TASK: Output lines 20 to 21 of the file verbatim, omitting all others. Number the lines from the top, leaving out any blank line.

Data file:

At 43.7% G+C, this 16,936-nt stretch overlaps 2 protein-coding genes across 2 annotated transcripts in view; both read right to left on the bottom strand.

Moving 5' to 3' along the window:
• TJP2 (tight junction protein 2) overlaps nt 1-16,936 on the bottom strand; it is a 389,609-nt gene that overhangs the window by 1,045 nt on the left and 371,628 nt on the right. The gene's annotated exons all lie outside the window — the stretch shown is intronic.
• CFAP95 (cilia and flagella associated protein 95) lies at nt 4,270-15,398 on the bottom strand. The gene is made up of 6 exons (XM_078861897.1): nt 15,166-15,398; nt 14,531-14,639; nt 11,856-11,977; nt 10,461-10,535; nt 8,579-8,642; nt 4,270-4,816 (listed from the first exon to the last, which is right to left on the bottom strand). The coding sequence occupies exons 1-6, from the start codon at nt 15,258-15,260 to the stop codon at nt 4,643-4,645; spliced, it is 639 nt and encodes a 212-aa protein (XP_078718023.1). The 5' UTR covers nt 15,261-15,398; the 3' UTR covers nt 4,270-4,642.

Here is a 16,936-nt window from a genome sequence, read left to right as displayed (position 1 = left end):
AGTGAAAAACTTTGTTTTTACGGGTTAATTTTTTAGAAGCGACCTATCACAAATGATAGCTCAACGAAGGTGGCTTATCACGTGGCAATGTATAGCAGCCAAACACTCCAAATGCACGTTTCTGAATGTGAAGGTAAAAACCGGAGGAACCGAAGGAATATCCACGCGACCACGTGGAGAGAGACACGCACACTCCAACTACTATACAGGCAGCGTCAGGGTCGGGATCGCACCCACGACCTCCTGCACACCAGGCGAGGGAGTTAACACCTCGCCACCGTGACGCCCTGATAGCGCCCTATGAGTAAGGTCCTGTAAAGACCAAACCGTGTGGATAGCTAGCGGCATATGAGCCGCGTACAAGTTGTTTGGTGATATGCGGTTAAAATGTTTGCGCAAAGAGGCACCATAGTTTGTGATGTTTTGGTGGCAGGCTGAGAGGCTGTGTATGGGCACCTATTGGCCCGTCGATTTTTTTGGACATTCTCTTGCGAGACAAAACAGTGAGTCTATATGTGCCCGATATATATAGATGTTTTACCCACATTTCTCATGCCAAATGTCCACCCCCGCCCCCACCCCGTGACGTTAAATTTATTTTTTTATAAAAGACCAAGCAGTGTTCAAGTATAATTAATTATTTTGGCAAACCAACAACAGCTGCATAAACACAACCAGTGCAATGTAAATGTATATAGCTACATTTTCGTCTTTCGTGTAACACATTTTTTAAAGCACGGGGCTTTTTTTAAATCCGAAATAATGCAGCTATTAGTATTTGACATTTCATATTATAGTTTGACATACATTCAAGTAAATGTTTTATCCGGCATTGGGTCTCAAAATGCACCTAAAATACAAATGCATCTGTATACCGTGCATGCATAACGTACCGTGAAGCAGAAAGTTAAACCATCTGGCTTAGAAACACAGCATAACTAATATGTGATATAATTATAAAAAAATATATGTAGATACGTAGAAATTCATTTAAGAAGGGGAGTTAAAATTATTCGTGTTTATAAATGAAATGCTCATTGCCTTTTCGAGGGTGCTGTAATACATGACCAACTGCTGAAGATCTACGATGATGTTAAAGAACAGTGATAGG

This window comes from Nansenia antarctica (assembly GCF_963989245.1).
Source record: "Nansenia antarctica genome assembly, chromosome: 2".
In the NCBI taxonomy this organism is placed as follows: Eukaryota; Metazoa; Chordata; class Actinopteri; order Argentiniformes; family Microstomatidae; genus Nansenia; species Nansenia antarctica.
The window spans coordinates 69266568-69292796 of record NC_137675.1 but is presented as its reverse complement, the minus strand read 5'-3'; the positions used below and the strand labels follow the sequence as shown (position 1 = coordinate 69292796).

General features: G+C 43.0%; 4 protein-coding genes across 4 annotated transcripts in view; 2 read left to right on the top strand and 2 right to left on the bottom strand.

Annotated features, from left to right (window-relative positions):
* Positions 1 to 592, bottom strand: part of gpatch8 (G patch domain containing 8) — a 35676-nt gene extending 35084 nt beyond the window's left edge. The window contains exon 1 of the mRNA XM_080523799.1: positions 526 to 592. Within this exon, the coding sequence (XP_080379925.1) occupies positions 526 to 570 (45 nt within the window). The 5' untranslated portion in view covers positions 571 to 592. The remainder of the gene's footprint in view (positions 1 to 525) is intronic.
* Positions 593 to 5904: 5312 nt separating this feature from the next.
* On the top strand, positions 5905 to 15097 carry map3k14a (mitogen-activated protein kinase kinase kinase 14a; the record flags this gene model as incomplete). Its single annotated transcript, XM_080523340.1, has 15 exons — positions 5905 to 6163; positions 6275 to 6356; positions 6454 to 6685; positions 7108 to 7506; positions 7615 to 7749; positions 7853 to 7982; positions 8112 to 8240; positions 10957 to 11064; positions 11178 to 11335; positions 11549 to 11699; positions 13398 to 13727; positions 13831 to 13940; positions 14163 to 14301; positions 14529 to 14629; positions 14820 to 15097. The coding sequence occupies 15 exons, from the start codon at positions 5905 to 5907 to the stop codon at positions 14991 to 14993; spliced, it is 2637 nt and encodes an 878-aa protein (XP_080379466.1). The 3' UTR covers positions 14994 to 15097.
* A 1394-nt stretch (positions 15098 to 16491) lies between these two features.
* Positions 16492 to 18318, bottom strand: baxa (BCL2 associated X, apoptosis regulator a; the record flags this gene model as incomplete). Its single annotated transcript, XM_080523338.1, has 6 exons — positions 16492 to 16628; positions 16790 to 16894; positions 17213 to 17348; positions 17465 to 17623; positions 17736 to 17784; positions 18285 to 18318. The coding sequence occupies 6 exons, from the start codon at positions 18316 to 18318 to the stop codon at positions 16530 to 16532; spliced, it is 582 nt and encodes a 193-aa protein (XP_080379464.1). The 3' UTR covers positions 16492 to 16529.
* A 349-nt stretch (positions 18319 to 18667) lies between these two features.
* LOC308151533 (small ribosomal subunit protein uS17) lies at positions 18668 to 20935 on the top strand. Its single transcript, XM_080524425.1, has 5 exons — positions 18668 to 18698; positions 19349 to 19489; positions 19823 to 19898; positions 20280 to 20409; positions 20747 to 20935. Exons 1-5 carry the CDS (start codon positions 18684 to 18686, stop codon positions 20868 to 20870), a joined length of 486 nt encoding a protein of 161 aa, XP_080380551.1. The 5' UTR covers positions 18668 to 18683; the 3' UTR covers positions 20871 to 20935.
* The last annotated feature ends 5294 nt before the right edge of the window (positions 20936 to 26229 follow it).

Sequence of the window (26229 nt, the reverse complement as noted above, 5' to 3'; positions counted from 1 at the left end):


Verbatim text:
* The last annotated feature ends 5294 nt before the right edge of the window (positions 20936 to 26229 follow it).

Sequence of the window (26229 nt, the reverse complement as noted above, 5' to 3'; positions counted from 1 at the left end):